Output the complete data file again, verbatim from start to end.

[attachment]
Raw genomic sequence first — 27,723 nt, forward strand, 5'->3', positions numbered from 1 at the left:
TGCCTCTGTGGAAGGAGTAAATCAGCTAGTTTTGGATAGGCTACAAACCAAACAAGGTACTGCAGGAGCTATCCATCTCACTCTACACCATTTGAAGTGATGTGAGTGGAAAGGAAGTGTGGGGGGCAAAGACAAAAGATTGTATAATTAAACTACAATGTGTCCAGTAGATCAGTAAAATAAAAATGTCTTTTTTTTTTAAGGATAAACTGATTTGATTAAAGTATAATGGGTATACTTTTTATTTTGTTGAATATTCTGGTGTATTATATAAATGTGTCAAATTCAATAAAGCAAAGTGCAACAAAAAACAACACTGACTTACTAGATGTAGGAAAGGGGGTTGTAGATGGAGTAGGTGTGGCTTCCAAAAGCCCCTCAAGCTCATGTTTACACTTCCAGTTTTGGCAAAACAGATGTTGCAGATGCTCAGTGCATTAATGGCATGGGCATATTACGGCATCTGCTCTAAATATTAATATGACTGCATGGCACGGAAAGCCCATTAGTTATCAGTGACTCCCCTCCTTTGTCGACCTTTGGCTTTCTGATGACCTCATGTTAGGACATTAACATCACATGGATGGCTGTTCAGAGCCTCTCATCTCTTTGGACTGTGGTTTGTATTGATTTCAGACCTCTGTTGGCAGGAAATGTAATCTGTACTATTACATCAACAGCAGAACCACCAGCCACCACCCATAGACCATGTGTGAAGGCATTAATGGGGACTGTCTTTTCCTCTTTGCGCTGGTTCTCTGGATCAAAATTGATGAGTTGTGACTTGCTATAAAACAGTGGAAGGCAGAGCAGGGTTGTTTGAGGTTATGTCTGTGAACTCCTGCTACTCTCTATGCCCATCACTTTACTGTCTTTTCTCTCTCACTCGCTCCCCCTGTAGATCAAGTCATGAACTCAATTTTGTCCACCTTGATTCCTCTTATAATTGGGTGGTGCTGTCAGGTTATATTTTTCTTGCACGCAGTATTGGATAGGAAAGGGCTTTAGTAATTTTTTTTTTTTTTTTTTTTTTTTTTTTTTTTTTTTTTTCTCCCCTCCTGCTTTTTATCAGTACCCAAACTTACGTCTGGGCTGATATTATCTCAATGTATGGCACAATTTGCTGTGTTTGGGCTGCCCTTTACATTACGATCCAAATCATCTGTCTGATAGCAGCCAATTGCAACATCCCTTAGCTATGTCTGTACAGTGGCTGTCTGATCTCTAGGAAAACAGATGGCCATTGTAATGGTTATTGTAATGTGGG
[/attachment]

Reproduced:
Raw genomic sequence first — 27,723 nt, forward strand, 5'->3', positions numbered from 1 at the left:
TGCCTCTGTGGAAGGAGTAAATCAGCTAGTTTTGGATAGGCTACAAACCAAACAAGGTACTGCAGGAGCTATCCATCTCACTCTACACCATTTGAAGTGATGTGAGTGGAAAGGAAGTGTGGGGGGCAAAGACAAAAGATTGTATAATTAAACTACAATGTGTCCAGTAGATCAGTAAAATAAAAATGTCTTTTTTTTTTAAGGATAAACTGATTTGATTAAAGTATAATGGGTATACTTTTTATTTTGTTGAATATTCTGGTGTATTATATAAATGTGTCAAATTCAATAAAGCAAAGTGCAACAAAAAACAACACTGACTTACTAGATGTAGGAAAGGGGGTTGTAGATGGAGTAGGTGTGGCTTCCAAAAGCCCCTCAAGCTCATGTTTACACTTCCAGTTTTGGCAAAACAGATGTTGCAGATGCTCAGTGCATTAATGGCATGGGCATATTACGGCATCTGCTCTAAATATTAATATGACTGCATGGCACGGAAAGCCCATTAGTTATCAGTGACTCCCCTCCTTTGTCGACCTTTGGCTTTCTGATGACCTCATGTTAGGACATTAACATCACATGGATGGCTGTTCAGAGCCTCTCATCTCTTTGGACTGTGGTTTGTATTGATTTCAGACCTCTGTTGGCAGGAAATGTAATCTGTACTATTACATCAACAGCAGAACCACCAGCCACCACCCATAGACCATGTGTGAAGGCATTAATGGGGACTGTCTTTTCCTCTTTGCGCTGGTTCTCTGGATCAAAATTGATGAGTTGTGACTTGCTATAAAACAGTGGAAGGCAGAGCAGGGTTGTTTGAGGTTATGTCTGTGAACTCCTGCTACTCTCTATGCCCATCACTTTACTGTCTTTTCTCTCTCACTCGCTCCCCCTGTAGATCAAGTCATGAACTCAATTTTGTCCACCTTGATTCCTCTTATAATTGGGTGGTGCTGTCAGGTTATATTTTTCTTGCACGCAGTATTGGATAGGAAAGGGCTTTAGTAATTTTTTTTTTTTTTTTTTTTTTTTTTTTTTTTTTTTTTTCTCCCCTCCTGCTTTTTATCAGTACCCAAACTTACGTCTGGGCTGATATTATCTCAATGTATGGCACAATTTGCTGTGTTTGGGCTGCCCTTTACATTACGATCCAAATCATCTGTCTGATAGCAGCCAATTGCAACATCCCTTAGCTATGTCTGTACAGTGGCTGTCTGATCTCTAGGAAAACAGATGGCCATTGTAATGGTTATTGTAATGTGGG